Practice is not mandatory, neither is survival....
Practical Survivor News:
- Sawyer Personal Water Bottle
- LifeStraw Water Filter
- Hand Drill Article & Hand Drill Video
- A-frame Poncho Shelter video - Back in Arizona desert
- We test the TOPS Mission Team 21 blade - Flint and Steel fire starting article and video
- TOPS Cochise knife article and Review Video
- June 2010 - Dirt Time 2010 and Yellowstone visit.
- Added Survival Saws article New video Practical Survivor goes into Emergency Preparedness.
- New video on Bow Drill Fire Starting.
- February 2010 - Mount Rogers Va trip - Added Basic Cold Weather Survival article. Added Cold Weather Urban Survival Shelter
- January 2010 - Trip to Upper Peninsula Added Snow Cave article.
- December 2009 Basic Desert Survival article. Practical Survivor T-shirts.
- Videos added to Bow Drill fire starting and Magnesium Block articles. The practical survivor channel on youtube Practical Survivor Magnesium Block fire starting
- October 2009 - Back from the desert, articles added Trapping Crayfish and Useful Plants. Please take a look at our updated Friends of Practical Survivor links page.
A long time ago I acknowledged one thing, the best survival tool is useless if it is not within reach when needed.
prac·ti·cal - relating to, or manifested in practice or action : not theoretical or ideal.
survivor - 1 : to remain alive or in existence : live on 2 : to continue to function or prosper
Practical Survivor - survival manifested in practice or action , not theoretical. to remain alive or in existence.
With shows such as survivor man and man vs wild a lot of people are rushing into hiking and camping. Like anything else in life, you do not become a pro basketball player by watching the games on television.
My pursuit for survival/bushcraft knowledge began many years ago while training with Robert Bussey's Warrior International group. My instructor Chris Leonard felt that as part of our martial arts training, we should practice overall self preservation. I am very thankful for the knowledge learned from the Bussey group. My quest for survival skills continues along with my love for bushcraft and backpacking.
Bushcraft and self preservation tactics take patience and training. You will learn tricks along the way that are specific to your area. Keep in mind that wildlife, weather patterns, plants and terrain differ greatly from region to region. Although you can practice and learn in your backyard or local park, it is important to practice your skills in less than perfect conditions. Your confidence in a situation will come from the knowledge that you have done this before.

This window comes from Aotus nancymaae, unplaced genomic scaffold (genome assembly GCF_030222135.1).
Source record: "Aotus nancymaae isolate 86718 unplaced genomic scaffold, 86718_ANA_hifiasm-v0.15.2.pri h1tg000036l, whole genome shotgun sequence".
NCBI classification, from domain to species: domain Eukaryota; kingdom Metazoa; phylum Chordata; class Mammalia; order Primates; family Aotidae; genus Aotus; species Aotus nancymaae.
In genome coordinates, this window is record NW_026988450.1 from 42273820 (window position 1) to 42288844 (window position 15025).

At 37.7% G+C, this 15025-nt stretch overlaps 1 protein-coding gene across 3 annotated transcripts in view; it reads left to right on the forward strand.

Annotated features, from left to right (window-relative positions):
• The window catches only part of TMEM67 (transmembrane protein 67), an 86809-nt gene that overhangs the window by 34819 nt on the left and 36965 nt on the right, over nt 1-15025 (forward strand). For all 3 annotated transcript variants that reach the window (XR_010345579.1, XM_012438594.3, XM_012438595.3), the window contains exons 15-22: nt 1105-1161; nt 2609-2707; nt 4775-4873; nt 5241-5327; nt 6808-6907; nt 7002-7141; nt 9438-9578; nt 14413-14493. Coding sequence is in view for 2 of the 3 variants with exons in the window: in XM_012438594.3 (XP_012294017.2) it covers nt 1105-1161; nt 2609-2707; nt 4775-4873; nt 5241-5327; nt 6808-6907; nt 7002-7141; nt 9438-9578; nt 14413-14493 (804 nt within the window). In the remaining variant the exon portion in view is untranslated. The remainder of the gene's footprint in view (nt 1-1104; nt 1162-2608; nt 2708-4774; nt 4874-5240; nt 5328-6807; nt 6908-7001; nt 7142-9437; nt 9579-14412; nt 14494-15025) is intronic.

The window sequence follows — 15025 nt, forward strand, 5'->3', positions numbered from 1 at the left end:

For many years camping and hiking has given me a sense of freedom. From North Carolina's Uwharrie national forest to Michigan's upper peninsula, I continue to be amazed at the beauty of nature. Spending a week in the wild helps me to get a different perspective on life. Spend one day without water and you will see what I mean.
The more time we spend with nature, the more we learn to respect it and enjoy its beauty. This website is simply a way for me to share my passion for nature, bushcraft and survival techniques I learn along the way. This website is for information purposes only. Please never follow just one source for your knowledge, try different techniques and turn it into your knowledge. This knowledge has been around throughout history, we must take the time to read about it and more importantly practice.
Whether you are camping, hiking, backpacking, fishing, or hunting, please try to leave a the lightest footprint possible. Nature is very delicate and our kids should be able to enjoy it too.
Survival training will open your eyes to a whole new world. The longer I train, the more I learn to respect and enjoy nature. I challenge anyone to practice these skills and find the journey to self discovery it brings.
Note: Although many people out there describe themselves as masters of of survival and bushcraft, the truth is these skills take a lifetime to master. Every time we go out, we learn something new. The reality is that most of us have to deal with every day life and are unable to live in the bush full time. The first step towards the path of knowledge is to admit we are not masters yet forever students of nature.
If you have any knowledge or comments you would like to share, please send an email to:
practicalsurvivor.com by Robert Munilla is licensed under a Creative Commons Attribution-Noncommercial-No Derivative Works 3.0 Unported License.